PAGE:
By Stephen Lovell, GÉANT
So, you know where your wallet is, yes? And your phone – it’s in your pocket, or just over there on the table? Excellent. You might be reading this on your laptop, so you know where that is.
You might have a snazzy Smart TV or two? Perhaps you have joined the club who are powering the Internet of Curtains (or Fridges)? Do you have any Internet-connected cameras?
In short, you probably know (or could quickly count up) how many WiFi devices, and wired network devices, you have in your network, yes?
You love your ISP. They give you your life on the Internet.
I could imagine that for most of you, much of your stuff connects to the Internet via your ISP and the magical router box they supplied you with either plugged in via network cable or via WiFi.
Firstly, let me give you my idea of THE golden, regola primaria, hauptregel, hoofdregel, bigly-important rule:
Always. Change. The. Default. Password(s).
When you plug something new into your network such as a camera or the latest whizzy storage box with blue blinkenlights, please please please change the default password.
… devices on your wired network
If someone can plug things into your network with a cable, I would imagine you already trust that person; you probably don’t have passwords or other credentials for wired things (but if you do then can you teach me how? Thanks…).
… devices on your wireless network(s)
Default WiFi name and password on your router
ISPs usually give you details of the default wireless network and its password. You might want to think about changing both of these – especially if the wireless network’s name (which is probably not hidden) tells the world what brand your router is, or who your ISP is. Why tell people information they don’t need to know?
And how many WiFi networks do you have?
Just the one?
Do you connect your work devices to the WiFi when you’re working at home?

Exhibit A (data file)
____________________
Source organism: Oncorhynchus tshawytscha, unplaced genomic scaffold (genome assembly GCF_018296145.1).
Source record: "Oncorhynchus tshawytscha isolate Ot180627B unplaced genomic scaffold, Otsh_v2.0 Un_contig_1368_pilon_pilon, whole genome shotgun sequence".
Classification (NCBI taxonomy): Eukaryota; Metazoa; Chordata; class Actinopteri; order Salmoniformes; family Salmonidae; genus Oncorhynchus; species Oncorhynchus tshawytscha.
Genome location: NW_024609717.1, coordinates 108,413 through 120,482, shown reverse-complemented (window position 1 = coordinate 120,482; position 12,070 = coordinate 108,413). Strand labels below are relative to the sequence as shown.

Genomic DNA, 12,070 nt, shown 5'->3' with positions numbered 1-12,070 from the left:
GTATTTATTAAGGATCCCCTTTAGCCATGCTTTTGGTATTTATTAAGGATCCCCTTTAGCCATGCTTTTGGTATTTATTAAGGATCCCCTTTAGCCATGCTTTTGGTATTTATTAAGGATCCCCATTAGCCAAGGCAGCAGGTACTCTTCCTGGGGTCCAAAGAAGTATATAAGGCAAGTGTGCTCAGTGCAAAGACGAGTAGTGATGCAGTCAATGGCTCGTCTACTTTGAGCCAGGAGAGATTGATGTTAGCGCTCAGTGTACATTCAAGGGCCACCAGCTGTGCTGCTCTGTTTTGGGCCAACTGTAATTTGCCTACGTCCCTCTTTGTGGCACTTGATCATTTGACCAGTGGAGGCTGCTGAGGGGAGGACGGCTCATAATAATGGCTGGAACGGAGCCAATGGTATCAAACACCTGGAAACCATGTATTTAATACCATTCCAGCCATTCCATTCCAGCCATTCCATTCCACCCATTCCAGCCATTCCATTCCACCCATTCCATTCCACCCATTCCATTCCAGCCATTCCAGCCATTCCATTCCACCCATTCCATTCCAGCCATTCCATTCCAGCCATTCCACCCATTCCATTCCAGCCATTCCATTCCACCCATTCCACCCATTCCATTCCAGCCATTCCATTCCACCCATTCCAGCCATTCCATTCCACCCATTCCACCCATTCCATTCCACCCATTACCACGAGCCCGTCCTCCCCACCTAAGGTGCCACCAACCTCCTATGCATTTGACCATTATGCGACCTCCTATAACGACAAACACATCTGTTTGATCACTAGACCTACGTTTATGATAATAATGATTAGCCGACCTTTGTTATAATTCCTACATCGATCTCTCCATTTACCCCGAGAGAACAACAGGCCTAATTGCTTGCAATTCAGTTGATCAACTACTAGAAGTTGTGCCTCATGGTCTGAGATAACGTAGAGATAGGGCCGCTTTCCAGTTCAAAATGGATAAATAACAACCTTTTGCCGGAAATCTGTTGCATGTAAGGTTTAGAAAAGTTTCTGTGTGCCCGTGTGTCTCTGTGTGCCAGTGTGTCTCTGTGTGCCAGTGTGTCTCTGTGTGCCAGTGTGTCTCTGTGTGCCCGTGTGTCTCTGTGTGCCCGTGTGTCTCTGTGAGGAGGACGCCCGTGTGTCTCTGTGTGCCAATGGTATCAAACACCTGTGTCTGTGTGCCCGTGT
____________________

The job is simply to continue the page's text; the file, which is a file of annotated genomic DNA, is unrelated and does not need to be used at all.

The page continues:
If your Router properly supports it, you could think about enabling multiple WiFi SSIDs (“network names”) on your Router. “Properly” here means that you can set up a “work” SSID and isolate devices connected to it /from/ your “home” network; so your work laptop has Internet access but cannot accidentally access anything “personal” like your home storage box with all your photos and perhaps embarrassing music collection.
In the instructions for your router look for something similar to “Up to nnn SSIDs per radio band”, and VLAN settings.
A quick note on WiFi security…
So you’ve got one or more SSIDs. And each has a different password that’s not easy to guess. Next is a very quick look at the type of security used for your WiFi.
If your router gives you the option to choose password type (or similar) pick the one that looks the most complicated and/or is least pronounceable. Probably WPA2-PSK if you can (there’s even WPA3 if you’re really modern). Just… please don’t use WEP.
Have a read of this if you are interested: https://www.freecodecamp.org/news/wifi-security-explained
Some routers let you control very precisely what can connect to your network – a list of MAC addresses for devices that are allowed to /try/ and negotiate a place on your network if they have the right password. This is another level of security you might want to think about, but be aware that if you get it wrong, you’d be a little bit stuck (which of course I have never done…).
That’s it really
You have your network(s). Whether you have more than one WiFi network, hopefully they’re named something that doesn’t leak the device type or ISP name. And all your password(s) aren’t default or easily guessed.
There are other things you could do, and this article was never going to cover everything, but you’ve hopefully found some of it useful.
Also this year GÉANT joins the European Cyber Security Month, with the 'Cyber Hero @ Home' campaign. Read articles from cyber security experts within our community and download resources from our awareness package on https://dev.connect.geant.org/csm2021